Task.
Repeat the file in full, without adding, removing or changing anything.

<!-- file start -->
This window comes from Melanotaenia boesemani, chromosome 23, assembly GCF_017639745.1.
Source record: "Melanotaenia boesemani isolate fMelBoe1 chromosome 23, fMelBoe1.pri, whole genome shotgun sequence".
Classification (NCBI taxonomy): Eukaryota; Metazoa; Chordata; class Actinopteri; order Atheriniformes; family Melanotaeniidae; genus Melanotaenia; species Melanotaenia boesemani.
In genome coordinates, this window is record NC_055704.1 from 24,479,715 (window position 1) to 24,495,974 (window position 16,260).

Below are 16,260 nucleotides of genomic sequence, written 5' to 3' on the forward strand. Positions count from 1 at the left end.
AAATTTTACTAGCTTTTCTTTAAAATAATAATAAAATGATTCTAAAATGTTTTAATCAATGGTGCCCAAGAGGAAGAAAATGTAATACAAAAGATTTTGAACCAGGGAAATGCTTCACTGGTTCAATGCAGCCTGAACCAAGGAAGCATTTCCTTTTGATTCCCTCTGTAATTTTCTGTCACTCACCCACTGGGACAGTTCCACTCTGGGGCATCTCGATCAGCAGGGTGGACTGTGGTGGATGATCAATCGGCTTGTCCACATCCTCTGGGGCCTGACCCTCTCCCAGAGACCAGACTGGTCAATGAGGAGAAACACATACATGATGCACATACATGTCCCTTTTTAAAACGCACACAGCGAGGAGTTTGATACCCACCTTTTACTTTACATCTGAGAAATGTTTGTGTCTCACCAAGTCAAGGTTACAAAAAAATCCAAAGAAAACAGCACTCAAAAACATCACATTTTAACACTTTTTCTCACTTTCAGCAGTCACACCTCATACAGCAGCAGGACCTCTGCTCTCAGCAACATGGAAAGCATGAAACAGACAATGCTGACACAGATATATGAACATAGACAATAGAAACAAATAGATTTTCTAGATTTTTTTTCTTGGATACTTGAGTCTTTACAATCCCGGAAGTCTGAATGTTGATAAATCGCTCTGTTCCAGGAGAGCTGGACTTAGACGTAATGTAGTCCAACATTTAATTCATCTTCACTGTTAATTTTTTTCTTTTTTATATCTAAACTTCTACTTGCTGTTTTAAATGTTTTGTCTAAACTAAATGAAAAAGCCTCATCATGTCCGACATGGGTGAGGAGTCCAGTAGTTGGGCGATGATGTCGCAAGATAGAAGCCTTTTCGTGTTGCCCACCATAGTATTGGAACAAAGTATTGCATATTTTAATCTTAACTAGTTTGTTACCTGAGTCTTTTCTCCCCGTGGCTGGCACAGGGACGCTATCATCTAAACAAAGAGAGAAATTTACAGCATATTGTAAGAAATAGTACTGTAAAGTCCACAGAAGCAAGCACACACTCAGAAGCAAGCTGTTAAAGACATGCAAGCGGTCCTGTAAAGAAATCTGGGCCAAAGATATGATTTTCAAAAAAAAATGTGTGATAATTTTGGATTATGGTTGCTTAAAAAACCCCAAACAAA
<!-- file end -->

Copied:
This window comes from Melanotaenia boesemani, chromosome 23, assembly GCF_017639745.1.
Source record: "Melanotaenia boesemani isolate fMelBoe1 chromosome 23, fMelBoe1.pri, whole genome shotgun sequence".
Classification (NCBI taxonomy): Eukaryota; Metazoa; Chordata; class Actinopteri; order Atheriniformes; family Melanotaeniidae; genus Melanotaenia; species Melanotaenia boesemani.
In genome coordinates, this window is record NC_055704.1 from 24,479,715 (window position 1) to 24,495,974 (window position 16,260).

Below are 16,260 nucleotides of genomic sequence, written 5' to 3' on the forward strand. Positions count from 1 at the left end.
AAATTTTACTAGCTTTTCTTTAAAATAATAATAAAATGATTCTAAAATGTTTTAATCAATGGTGCCCAAGAGGAAGAAAATGTAATACAAAAGATTTTGAACCAGGGAAATGCTTCACTGGTTCAATGCAGCCTGAACCAAGGAAGCATTTCCTTTTGATTCCCTCTGTAATTTTCTGTCACTCACCCACTGGGACAGTTCCACTCTGGGGCATCTCGATCAGCAGGGTGGACTGTGGTGGATGATCAATCGGCTTGTCCACATCCTCTGGGGCCTGACCCTCTCCCAGAGACCAGACTGGTCAATGAGGAGAAACACATACATGATGCACATACATGTCCCTTTTTAAAACGCACACAGCGAGGAGTTTGATACCCACCTTTTACTTTACATCTGAGAAATGTTTGTGTCTCACCAAGTCAAGGTTACAAAAAAATCCAAAGAAAACAGCACTCAAAAACATCACATTTTAACACTTTTTCTCACTTTCAGCAGTCACACCTCATACAGCAGCAGGACCTCTGCTCTCAGCAACATGGAAAGCATGAAACAGACAATGCTGACACAGATATATGAACATAGACAATAGAAACAAATAGATTTTCTAGATTTTTTTTCTTGGATACTTGAGTCTTTACAATCCCGGAAGTCTGAATGTTGATAAATCGCTCTGTTCCAGGAGAGCTGGACTTAGACGTAATGTAGTCCAACATTTAATTCATCTTCACTGTTAATTTTTTTCTTTTTTATATCTAAACTTCTACTTGCTGTTTTAAATGTTTTGTCTAAACTAAATGAAAAAGCCTCATCATGTCCGACATGGGTGAGGAGTCCAGTAGTTGGGCGATGATGTCGCAAGATAGAAGCCTTTTCGTGTTGCCCACCATAGTATTGGAACAAAGTATTGCATATTTTAATCTTAACTAGTTTGTTACCTGAGTCTTTTCTCCCCGTGGCTGGCACAGGGACGCTATCATCTAAACAAAGAGAGAAATTTACAGCATATTGTAAGAAATAGTACTGTAAAGTCCACAGAAGCAAGCACACACTCAGAAGCAAGCTGTTAAAGACATGCAAGCGGTCCTGTAAAGAAATCTGGGCCAAAGATATGATTTTCAAAAAAAAATGTGTGATAATTTTGGATTATGGTTGCTTAAAAAACCCCAAACAAA